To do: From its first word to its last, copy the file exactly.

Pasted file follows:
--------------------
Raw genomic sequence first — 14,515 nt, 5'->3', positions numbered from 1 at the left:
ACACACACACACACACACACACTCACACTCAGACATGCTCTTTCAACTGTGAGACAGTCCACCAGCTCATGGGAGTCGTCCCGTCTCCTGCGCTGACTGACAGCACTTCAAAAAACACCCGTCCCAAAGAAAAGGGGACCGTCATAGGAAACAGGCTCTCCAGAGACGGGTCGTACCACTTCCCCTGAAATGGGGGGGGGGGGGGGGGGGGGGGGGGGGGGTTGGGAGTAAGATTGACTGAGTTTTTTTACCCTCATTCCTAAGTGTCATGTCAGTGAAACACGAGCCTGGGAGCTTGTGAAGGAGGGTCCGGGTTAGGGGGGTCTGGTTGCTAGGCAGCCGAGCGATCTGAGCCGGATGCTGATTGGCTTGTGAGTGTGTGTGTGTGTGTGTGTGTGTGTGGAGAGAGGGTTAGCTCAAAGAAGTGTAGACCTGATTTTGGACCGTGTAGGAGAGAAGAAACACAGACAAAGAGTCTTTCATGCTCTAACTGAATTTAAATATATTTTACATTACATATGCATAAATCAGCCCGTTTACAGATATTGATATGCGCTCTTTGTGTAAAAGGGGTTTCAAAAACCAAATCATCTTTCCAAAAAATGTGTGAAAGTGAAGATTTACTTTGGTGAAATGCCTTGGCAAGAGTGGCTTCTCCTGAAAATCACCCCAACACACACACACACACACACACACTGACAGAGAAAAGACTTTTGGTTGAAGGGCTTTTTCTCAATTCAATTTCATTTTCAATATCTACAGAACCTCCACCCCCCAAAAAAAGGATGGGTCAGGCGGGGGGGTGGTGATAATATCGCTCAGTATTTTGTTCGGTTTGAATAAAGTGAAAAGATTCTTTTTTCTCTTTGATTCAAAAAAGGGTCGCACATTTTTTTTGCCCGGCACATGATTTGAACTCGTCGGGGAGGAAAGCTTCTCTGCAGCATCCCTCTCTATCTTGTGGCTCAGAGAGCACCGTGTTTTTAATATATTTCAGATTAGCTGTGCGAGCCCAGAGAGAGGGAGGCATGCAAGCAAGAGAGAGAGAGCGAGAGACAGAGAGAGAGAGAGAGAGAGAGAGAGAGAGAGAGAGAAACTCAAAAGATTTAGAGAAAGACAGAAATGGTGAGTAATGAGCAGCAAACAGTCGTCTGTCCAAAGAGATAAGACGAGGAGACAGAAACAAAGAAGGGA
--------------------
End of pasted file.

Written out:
Raw genomic sequence first — 14,515 nt, 5'->3', positions numbered from 1 at the left:
ACACACACACACACACACACACTCACACTCAGACATGCTCTTTCAACTGTGAGACAGTCCACCAGCTCATGGGAGTCGTCCCGTCTCCTGCGCTGACTGACAGCACTTCAAAAAACACCCGTCCCAAAGAAAAGGGGACCGTCATAGGAAACAGGCTCTCCAGAGACGGGTCGTACCACTTCCCCTGAAATGGGGGGGGGGGGGGGGGGGGGGGGGGGGGGTTGGGAGTAAGATTGACTGAGTTTTTTTACCCTCATTCCTAAGTGTCATGTCAGTGAAACACGAGCCTGGGAGCTTGTGAAGGAGGGTCCGGGTTAGGGGGGTCTGGTTGCTAGGCAGCCGAGCGATCTGAGCCGGATGCTGATTGGCTTGTGAGTGTGTGTGTGTGTGTGTGTGTGTGTGGAGAGAGGGTTAGCTCAAAGAAGTGTAGACCTGATTTTGGACCGTGTAGGAGAGAAGAAACACAGACAAAGAGTCTTTCATGCTCTAACTGAATTTAAATATATTTTACATTACATATGCATAAATCAGCCCGTTTACAGATATTGATATGCGCTCTTTGTGTAAAAGGGGTTTCAAAAACCAAATCATCTTTCCAAAAAATGTGTGAAAGTGAAGATTTACTTTGGTGAAATGCCTTGGCAAGAGTGGCTTCTCCTGAAAATCACCCCAACACACACACACACACACACACACTGACAGAGAAAAGACTTTTGGTTGAAGGGCTTTTTCTCAATTCAATTTCATTTTCAATATCTACAGAACCTCCACCCCCCAAAAAAAGGATGGGTCAGGCGGGGGGGTGGTGATAATATCGCTCAGTATTTTGTTCGGTTTGAATAAAGTGAAAAGATTCTTTTTTCTCTTTGATTCAAAAAAGGGTCGCACATTTTTTTTGCCCGGCACATGATTTGAACTCGTCGGGGAGGAAAGCTTCTCTGCAGCATCCCTCTCTATCTTGTGGCTCAGAGAGCACCGTGTTTTTAATATATTTCAGATTAGCTGTGCGAGCCCAGAGAGAGGGAGGCATGCAAGCAAGAGAGAGAGAGCGAGAGACAGAGAGAGAGAGAGAGAGAGAGAGAGAGAGAGAGAGAAACTCAAAAGATTTAGAGAAAGACAGAAATGGTGAGTAATGAGCAGCAAACAGTCGTCTGTCCAAAGAGATAAGACGAGGAGACAGAAACAAAGAAGGGA